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Maggot_with_halitosis

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About Maggot_with_halitosis

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    I smell
  1. After one week of capital controls, and the uncertainty that accompanies it, the Greek people will have had enough and will go with the "better the devil you know" option to stay in the Eurozone. They've been suckling at the teat of German largesse for too long. The troika will then proceed to make a point to the other PIGS nations - pour encourager les autres - what happens when you upset Oz the mighty, Oz the powerful, Oz the merciful (hint: think grit in the lube). Sorry, but I just can't see Tsipras' government being the ones to re-adopt the drachma. I really hope I'm wrong, though.
  2. Long time no see UKDS, hope things have been getting better for you in the last few years. I've been posting as THEBIGMAN for several years but haven't visited until today for quite a while. There's a lot of waiting going on... As the old saying goes, "If something doesn't happen soon, then something's gonna happen". A while back, the Arab spring was in full force. Upheaval has now moved closer to Europe - just look at Ukraine. Perhaps Europe is next. It's like early 2007 again; houses are still crazily priced in the UK, propped up as they are by financial repression (QE/ZIRP). Stocks look ov
  3. At the bottom, robots are flipping better burgers. At the top, sophisticated Bayesian inference engines analyse securities and can potentially offer better risk/reward than star fund managers. The future doesn't look too bright for unskilled workers. Or anyone else, for that matter. Significant change is faintly in the air. Bring it on.
  4. I saw the title and immediately thought of this: http://news.bbc.co.uk/1/hi/talking_point/2657849.stm ...Ten years later... http://www.bbc.co.uk/news/uk-england-nottinghamshire-22467155 FFS!
  5. Max Keiser? Seriously? InfoWars? Seriously? Alex Jones? Seriously? Oh, c'mon, you're just taking turns to vigourously pull my wee-wee, right? Right?
  6. No problems there: Those dividends have to be either spent or re-invested. The alternative of sticking it under the mattress loses you spending power through inflation. The problem is that the fantastic profits were just that - fantastic. As in a fantasy. An illusion. Short-term profits at long-term expense, encouraged by a short-term bonus culture. Hence the CDOs, mortgage backed securities, derivatives built on derivatives; opaque products built on toxic debt which would inevitably eventually default. Hence the ramping up of credit to all and sundry: Hence the pound-and-a-half of junk mail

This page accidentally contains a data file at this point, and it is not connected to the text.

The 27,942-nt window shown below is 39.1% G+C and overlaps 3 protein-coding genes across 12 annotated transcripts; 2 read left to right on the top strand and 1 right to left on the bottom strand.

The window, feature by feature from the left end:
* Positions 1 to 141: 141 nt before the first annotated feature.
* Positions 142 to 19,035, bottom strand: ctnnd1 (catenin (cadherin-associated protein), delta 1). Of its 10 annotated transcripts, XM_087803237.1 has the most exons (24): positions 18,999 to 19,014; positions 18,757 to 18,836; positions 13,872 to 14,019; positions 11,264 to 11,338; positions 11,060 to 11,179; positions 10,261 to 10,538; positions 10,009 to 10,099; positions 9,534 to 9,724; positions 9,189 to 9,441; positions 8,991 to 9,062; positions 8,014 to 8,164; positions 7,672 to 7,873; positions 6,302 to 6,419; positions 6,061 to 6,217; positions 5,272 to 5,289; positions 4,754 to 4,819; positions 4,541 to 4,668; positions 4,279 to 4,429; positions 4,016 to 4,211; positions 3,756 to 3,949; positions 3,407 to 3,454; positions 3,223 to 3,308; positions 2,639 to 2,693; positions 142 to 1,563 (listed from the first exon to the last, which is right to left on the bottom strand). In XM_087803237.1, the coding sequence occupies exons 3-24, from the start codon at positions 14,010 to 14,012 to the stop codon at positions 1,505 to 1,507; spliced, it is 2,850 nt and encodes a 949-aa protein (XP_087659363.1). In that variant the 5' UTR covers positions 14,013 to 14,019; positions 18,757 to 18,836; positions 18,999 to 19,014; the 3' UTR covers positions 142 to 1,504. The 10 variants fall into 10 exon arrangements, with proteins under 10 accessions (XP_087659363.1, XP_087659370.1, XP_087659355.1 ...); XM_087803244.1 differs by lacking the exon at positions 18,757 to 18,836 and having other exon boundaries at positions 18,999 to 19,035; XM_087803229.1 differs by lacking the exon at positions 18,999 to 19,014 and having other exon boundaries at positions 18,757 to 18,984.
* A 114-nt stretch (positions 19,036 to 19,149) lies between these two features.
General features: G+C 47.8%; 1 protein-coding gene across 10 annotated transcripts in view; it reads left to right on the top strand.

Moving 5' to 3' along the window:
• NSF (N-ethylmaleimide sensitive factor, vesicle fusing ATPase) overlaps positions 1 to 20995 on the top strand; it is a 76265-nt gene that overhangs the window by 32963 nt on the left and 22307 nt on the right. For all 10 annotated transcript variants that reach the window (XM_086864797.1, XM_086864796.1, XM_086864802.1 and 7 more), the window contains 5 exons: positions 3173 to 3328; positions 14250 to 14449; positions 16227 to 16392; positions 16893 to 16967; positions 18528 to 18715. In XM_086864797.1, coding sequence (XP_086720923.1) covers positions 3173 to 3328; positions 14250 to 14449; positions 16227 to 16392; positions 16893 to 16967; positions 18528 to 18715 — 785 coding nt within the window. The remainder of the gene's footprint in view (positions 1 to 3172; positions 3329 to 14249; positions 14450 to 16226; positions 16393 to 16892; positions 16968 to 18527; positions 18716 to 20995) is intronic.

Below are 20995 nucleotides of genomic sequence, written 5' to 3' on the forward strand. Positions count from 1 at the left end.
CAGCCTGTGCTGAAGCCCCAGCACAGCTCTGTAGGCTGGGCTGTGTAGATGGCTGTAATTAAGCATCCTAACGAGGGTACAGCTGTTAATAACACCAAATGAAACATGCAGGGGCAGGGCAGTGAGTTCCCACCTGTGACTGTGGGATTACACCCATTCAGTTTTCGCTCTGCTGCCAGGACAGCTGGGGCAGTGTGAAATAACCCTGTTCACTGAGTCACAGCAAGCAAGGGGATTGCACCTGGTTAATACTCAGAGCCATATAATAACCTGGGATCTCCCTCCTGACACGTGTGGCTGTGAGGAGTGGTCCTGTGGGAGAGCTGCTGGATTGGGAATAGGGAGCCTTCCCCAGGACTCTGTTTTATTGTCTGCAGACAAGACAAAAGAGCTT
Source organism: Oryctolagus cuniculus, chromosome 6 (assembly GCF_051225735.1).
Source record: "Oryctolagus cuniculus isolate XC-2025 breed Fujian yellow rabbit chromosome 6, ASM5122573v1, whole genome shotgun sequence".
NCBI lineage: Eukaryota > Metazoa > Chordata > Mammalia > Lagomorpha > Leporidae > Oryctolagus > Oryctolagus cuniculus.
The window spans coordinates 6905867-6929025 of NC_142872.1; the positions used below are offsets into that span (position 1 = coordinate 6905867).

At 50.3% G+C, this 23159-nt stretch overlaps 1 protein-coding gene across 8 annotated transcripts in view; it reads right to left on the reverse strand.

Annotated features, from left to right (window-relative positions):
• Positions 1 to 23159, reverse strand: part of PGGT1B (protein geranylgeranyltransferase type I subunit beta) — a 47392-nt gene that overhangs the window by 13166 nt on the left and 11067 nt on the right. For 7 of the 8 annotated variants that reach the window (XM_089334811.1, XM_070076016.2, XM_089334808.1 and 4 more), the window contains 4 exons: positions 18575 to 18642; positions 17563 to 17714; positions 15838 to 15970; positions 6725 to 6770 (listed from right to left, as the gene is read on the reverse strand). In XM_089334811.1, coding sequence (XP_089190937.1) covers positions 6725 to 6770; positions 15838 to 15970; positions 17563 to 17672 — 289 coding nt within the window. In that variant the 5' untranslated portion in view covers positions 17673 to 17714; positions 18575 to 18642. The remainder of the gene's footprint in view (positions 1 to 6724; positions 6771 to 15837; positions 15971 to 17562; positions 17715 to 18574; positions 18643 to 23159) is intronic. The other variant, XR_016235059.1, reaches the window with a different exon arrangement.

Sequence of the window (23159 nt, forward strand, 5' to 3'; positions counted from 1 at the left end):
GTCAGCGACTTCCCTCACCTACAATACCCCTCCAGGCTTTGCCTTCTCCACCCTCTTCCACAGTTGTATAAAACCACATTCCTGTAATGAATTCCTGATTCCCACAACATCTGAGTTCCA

7. France'll be next under the spotlight. When it's Britain's turn to be held to account by the bond market, expect the UK debt-to-GDP ratio to "fix" itself "by magic", as illustrated here: http://www.moneyweek...-writeoff-60900 ...at which point, those on fixed incomes will really feel the pinch in order to pay for fifty years worth of bribing the feckless, flipping second homes, refurbishing the duck-ponds, starting futile wars in the middle east and bailing out senior bank executives in exchange for a cushy executive role on the board a few years later. I wonder which side will work out
  8. "Our Debts Are Not A Burden On Future Generations!" Next time you hear some absolute half-wit spout such utter drivel, consider what is happening in Greece: People are going hungry. The reason is ultimately because their government has, over many years, taken on increasingly absurd levels of debt in order to bribe an increasingly nanny-state-dependent electorate. They cannot devalue their currency (i.e. print money) to welch on their crushing debt because they joined the Euro - hence giving up control of their currency. Thus the increasingly onerous debt burden means there's less left over to
  9. Read: - Ed Miliband in extremely sanctimonious, borderline hypocritical smelly patter shocker Next week: - Large Bear brazenly defecates in private forestry commission backyard shocker - Pope Benedict finally exposed as a Catholic contrary to popular expectation shocker EDIT: corrected
  10. No less a luminary than Terry Smith of Tullett Prebon would appear to be in full agreement with you. http://www.terrysmit...for-growth.html Whilst this book is quite old and many of the exploits have now been outlawed, there's plenty of new dodges going on that distort the accounts, for example: http://www.terrysmithblog.com/straight-talking/accounting-for-growth/page/2/ This post was audited by Arthur Anderson and contains £5 of goodwill and other intangible assets. Please send the money to me c/o HPC...
  11. When bovine Britain votes Labour back in - as they will when Millipede releases a manifesto proposing a massive state expansion to eliminate unemployment, then he'll probably make the UK join the Euro clown show (don't expect a referendum, silly! These guys went to Eton, Harrow or Charterhouse too - so they know better than us oi polloi). At this point the Germans will pull out of the Euro leaving UK with the legal obligation to pay off the outstanding national debt of France, Italy, Spain and Portugal (but not Greece - that wouldn't be fair). 100% Guaranteed
  12. Don't mess with me, nincompoops. http://www.bbc.co.uk/news/business-18005296
  13. Giving shareholders the ability to effectively vote down excessive executive pay-rises will fix this. The fact that shareholders - supposedly the owners of the business - have next to no say in the remuneration of the executives is, quite frankly, farcical. No wonder the FTSE's no further up than it was 15 years ago!
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